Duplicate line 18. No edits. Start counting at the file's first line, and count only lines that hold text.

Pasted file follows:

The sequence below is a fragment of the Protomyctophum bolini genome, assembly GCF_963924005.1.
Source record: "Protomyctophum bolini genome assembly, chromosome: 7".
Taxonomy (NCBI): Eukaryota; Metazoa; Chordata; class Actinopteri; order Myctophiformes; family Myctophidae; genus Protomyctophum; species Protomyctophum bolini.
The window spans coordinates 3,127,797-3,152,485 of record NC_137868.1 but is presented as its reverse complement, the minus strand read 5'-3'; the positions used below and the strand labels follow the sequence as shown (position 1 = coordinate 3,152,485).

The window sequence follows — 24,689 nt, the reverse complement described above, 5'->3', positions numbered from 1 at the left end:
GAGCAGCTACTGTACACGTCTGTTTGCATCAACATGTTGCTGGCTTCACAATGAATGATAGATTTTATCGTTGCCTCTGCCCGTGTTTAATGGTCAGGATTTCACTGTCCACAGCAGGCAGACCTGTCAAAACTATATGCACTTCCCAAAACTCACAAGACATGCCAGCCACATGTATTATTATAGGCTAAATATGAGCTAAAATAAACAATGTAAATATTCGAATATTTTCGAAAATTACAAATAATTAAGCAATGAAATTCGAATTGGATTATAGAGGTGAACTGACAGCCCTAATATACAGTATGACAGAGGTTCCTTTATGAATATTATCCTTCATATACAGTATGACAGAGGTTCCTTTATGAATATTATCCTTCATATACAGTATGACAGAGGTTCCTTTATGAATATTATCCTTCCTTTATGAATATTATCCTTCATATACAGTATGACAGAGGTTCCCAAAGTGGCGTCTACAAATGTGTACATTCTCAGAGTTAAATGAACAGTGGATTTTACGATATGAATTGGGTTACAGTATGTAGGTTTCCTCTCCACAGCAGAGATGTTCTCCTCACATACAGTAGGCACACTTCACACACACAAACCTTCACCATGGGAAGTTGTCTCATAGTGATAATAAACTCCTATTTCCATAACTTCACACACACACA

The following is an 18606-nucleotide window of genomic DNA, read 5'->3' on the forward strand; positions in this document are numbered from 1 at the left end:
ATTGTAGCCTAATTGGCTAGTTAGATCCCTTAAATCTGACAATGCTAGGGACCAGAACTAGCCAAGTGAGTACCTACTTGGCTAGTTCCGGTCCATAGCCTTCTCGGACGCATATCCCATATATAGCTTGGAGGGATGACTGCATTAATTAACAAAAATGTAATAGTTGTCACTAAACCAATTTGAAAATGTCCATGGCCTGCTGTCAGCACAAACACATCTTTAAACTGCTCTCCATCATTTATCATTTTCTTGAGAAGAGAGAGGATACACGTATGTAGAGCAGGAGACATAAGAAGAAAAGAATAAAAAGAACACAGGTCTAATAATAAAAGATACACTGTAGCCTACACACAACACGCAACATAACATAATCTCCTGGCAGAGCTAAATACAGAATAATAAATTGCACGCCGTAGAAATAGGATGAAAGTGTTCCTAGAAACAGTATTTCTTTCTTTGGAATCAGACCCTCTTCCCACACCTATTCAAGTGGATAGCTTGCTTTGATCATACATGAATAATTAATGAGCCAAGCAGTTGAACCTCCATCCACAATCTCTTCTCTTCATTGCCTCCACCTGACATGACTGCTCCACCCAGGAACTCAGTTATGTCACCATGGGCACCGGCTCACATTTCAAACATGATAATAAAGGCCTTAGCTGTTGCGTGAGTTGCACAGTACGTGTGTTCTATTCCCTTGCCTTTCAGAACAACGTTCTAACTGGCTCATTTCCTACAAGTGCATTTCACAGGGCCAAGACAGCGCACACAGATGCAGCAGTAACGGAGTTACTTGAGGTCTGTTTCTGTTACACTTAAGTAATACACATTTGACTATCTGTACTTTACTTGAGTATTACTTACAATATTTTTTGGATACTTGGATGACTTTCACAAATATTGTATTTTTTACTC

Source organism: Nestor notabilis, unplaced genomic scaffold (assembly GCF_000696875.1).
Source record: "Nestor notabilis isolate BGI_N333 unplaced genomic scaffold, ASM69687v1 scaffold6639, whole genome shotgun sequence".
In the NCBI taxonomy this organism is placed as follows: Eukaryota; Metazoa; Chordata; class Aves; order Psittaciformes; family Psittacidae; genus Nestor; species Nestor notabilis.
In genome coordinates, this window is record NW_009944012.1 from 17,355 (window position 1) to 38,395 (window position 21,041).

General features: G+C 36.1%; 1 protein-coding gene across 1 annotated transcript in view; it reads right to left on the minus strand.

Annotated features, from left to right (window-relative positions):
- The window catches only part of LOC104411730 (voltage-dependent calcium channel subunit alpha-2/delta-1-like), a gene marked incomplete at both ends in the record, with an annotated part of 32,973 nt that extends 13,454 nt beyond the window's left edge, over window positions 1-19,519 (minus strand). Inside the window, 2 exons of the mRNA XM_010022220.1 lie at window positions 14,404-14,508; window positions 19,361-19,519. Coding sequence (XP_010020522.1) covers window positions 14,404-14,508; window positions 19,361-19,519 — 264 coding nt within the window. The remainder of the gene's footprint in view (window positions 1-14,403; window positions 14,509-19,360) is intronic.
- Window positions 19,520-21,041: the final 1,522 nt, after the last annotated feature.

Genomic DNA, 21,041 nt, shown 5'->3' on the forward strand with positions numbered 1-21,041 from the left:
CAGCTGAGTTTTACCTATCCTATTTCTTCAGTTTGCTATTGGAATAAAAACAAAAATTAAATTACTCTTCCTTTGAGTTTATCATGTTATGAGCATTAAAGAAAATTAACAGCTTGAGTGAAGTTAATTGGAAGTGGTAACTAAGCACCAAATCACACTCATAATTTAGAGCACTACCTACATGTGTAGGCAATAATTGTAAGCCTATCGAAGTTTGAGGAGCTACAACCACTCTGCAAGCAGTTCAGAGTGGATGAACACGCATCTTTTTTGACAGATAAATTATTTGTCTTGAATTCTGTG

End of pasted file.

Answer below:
CAGCTGAGTTTTACCTATCCTATTTCTTCAGTTTGCTATTGGAATAAAAACAAAAATTAAATTACTCTTCCTTTGAGTTTATCATGTTATGAGCATTAAAGAAAATTAACAGCTTGAGTGAAGTTAATTGGAAGTGGTAACTAAGCACCAAATCACACTCATAATTTAGAGCACTACCTACATGTGTAGGCAATAATTGTAAGCCTATCGAAGTTTGAGGAGCTACAACCACTCTGCAAGCAGTTCAGAGTGGATGAACACGCATCTTTTTTGACAGATAAATTATTTGTCTTGAATTCTGTG